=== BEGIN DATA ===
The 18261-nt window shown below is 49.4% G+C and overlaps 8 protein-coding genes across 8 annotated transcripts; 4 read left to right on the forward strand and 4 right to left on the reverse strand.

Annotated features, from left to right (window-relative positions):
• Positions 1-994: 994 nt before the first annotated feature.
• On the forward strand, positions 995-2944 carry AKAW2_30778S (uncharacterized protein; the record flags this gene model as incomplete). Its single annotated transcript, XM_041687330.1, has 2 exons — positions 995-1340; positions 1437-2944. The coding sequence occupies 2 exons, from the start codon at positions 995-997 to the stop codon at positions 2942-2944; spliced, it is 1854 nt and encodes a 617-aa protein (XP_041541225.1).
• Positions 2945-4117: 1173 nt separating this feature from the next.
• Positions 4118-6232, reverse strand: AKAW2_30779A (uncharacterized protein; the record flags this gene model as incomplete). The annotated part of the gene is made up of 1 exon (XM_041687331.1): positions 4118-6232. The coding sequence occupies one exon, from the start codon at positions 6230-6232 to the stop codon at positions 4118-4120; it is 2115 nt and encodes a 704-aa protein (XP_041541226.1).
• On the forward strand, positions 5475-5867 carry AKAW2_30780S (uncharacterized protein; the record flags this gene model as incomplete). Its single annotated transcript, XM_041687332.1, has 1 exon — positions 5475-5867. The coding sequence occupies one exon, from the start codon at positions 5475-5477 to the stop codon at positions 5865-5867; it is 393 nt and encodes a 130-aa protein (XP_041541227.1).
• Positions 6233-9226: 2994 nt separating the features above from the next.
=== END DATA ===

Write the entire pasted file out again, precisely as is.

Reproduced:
The 18261-nt window shown below is 49.4% G+C and overlaps 8 protein-coding genes across 8 annotated transcripts; 4 read left to right on the forward strand and 4 right to left on the reverse strand.

Annotated features, from left to right (window-relative positions):
• Positions 1-994: 994 nt before the first annotated feature.
• On the forward strand, positions 995-2944 carry AKAW2_30778S (uncharacterized protein; the record flags this gene model as incomplete). Its single annotated transcript, XM_041687330.1, has 2 exons — positions 995-1340; positions 1437-2944. The coding sequence occupies 2 exons, from the start codon at positions 995-997 to the stop codon at positions 2942-2944; spliced, it is 1854 nt and encodes a 617-aa protein (XP_041541225.1).
• Positions 2945-4117: 1173 nt separating this feature from the next.
• Positions 4118-6232, reverse strand: AKAW2_30779A (uncharacterized protein; the record flags this gene model as incomplete). The annotated part of the gene is made up of 1 exon (XM_041687331.1): positions 4118-6232. The coding sequence occupies one exon, from the start codon at positions 6230-6232 to the stop codon at positions 4118-4120; it is 2115 nt and encodes a 704-aa protein (XP_041541226.1).
• On the forward strand, positions 5475-5867 carry AKAW2_30780S (uncharacterized protein; the record flags this gene model as incomplete). Its single annotated transcript, XM_041687332.1, has 1 exon — positions 5475-5867. The coding sequence occupies one exon, from the start codon at positions 5475-5477 to the stop codon at positions 5865-5867; it is 393 nt and encodes a 130-aa protein (XP_041541227.1).
• Positions 6233-9226: 2994 nt separating the features above from the next.